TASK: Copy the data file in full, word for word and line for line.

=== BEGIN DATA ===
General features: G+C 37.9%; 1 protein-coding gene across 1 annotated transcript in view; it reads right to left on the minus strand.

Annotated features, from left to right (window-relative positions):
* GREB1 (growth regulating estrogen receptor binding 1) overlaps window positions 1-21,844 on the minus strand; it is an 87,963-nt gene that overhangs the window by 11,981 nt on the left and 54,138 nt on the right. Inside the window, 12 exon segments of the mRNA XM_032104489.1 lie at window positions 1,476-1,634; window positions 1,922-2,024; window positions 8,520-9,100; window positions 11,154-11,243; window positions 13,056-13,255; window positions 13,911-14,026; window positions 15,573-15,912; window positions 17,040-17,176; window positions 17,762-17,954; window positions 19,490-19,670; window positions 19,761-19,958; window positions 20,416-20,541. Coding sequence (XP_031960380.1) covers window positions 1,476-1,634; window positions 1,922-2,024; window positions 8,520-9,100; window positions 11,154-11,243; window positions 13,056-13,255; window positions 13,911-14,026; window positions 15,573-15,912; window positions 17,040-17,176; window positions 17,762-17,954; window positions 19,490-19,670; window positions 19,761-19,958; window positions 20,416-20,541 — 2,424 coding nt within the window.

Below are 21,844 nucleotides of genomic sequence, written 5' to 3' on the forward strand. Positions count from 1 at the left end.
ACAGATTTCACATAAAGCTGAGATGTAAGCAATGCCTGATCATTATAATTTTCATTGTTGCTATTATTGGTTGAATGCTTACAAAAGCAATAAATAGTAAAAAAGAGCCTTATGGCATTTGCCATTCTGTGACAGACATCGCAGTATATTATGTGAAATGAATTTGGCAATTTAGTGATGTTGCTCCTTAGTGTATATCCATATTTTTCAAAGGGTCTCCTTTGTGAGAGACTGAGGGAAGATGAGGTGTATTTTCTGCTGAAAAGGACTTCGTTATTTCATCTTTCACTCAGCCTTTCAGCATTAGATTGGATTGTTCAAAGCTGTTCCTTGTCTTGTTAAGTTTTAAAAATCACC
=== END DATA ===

General features: G+C 37.9%; 1 protein-coding gene across 1 annotated transcript in view; it reads right to left on the minus strand.

Annotated features, from left to right (window-relative positions):
* GREB1 (growth regulating estrogen receptor binding 1) overlaps window positions 1-21,844 on the minus strand; it is an 87,963-nt gene that overhangs the window by 11,981 nt on the left and 54,138 nt on the right. Inside the window, 12 exon segments of the mRNA XM_032104489.1 lie at window positions 1,476-1,634; window positions 1,922-2,024; window positions 8,520-9,100; window positions 11,154-11,243; window positions 13,056-13,255; window positions 13,911-14,026; window positions 15,573-15,912; window positions 17,040-17,176; window positions 17,762-17,954; window positions 19,490-19,670; window positions 19,761-19,958; window positions 20,416-20,541. Coding sequence (XP_031960380.1) covers window positions 1,476-1,634; window positions 1,922-2,024; window positions 8,520-9,100; window positions 11,154-11,243; window positions 13,056-13,255; window positions 13,911-14,026; window positions 15,573-15,912; window positions 17,040-17,176; window positions 17,762-17,954; window positions 19,490-19,670; window positions 19,761-19,958; window positions 20,416-20,541 — 2,424 coding nt within the window.

Below are 21,844 nucleotides of genomic sequence, written 5' to 3' on the forward strand. Positions count from 1 at the left end.
ACAGATTTCACATAAAGCTGAGATGTAAGCAATGCCTGATCATTATAATTTTCATTGTTGCTATTATTGGTTGAATGCTTACAAAAGCAATAAATAGTAAAAAAGAGCCTTATGGCATTTGCCATTCTGTGACAGACATCGCAGTATATTATGTGAAATGAATTTGGCAATTTAGTGATGTTGCTCCTTAGTGTATATCCATATTTTTCAAAGGGTCTCCTTTGTGAGAGACTGAGGGAAGATGAGGTGTATTTTCTGCTGAAAAGGACTTCGTTATTTCATCTTTCACTCAGCCTTTCAGCATTAGATTGGATTGTTCAAAGCTGTTCCTTGTCTTGTTAAGTTTTAAAAATCACC